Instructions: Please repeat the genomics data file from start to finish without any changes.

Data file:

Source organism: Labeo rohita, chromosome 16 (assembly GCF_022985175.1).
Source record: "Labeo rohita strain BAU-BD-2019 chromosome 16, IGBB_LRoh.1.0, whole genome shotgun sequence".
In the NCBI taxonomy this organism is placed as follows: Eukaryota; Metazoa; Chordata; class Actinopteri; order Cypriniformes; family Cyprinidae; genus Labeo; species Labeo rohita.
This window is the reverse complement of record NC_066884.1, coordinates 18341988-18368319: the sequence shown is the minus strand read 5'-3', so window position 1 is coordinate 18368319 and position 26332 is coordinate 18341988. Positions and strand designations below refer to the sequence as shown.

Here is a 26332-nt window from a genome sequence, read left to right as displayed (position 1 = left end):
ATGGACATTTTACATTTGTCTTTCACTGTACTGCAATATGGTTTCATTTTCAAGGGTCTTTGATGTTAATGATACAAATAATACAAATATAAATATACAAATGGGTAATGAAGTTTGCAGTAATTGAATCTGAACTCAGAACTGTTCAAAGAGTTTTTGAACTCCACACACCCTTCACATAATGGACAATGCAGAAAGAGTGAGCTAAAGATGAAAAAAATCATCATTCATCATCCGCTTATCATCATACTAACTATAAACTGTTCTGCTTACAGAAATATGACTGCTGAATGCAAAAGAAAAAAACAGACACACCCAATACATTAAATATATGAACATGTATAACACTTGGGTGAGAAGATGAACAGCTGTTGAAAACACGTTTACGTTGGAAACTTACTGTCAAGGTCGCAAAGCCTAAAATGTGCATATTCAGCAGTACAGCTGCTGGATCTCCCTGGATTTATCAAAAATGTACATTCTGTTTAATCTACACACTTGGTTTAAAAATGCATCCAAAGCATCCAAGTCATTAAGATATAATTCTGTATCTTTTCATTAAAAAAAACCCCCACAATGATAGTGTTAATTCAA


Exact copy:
Source organism: Labeo rohita, chromosome 16 (assembly GCF_022985175.1).
Source record: "Labeo rohita strain BAU-BD-2019 chromosome 16, IGBB_LRoh.1.0, whole genome shotgun sequence".
In the NCBI taxonomy this organism is placed as follows: Eukaryota; Metazoa; Chordata; class Actinopteri; order Cypriniformes; family Cyprinidae; genus Labeo; species Labeo rohita.
This window is the reverse complement of record NC_066884.1, coordinates 18341988-18368319: the sequence shown is the minus strand read 5'-3', so window position 1 is coordinate 18368319 and position 26332 is coordinate 18341988. Positions and strand designations below refer to the sequence as shown.

Here is a 26332-nt window from a genome sequence, read left to right as displayed (position 1 = left end):
ATGGACATTTTACATTTGTCTTTCACTGTACTGCAATATGGTTTCATTTTCAAGGGTCTTTGATGTTAATGATACAAATAATACAAATATAAATATACAAATGGGTAATGAAGTTTGCAGTAATTGAATCTGAACTCAGAACTGTTCAAAGAGTTTTTGAACTCCACACACCCTTCACATAATGGACAATGCAGAAAGAGTGAGCTAAAGATGAAAAAAATCATCATTCATCATCCGCTTATCATCATACTAACTATAAACTGTTCTGCTTACAGAAATATGACTGCTGAATGCAAAAGAAAAAAACAGACACACCCAATACATTAAATATATGAACATGTATAACACTTGGGTGAGAAGATGAACAGCTGTTGAAAACACGTTTACGTTGGAAACTTACTGTCAAGGTCGCAAAGCCTAAAATGTGCATATTCAGCAGTACAGCTGCTGGATCTCCCTGGATTTATCAAAAATGTACATTCTGTTTAATCTACACACTTGGTTTAAAAATGCATCCAAAGCATCCAAGTCATTAAGATATAATTCTGTATCTTTTCATTAAAAAAAACCCCCACAATGATAGTGTTAATTCAA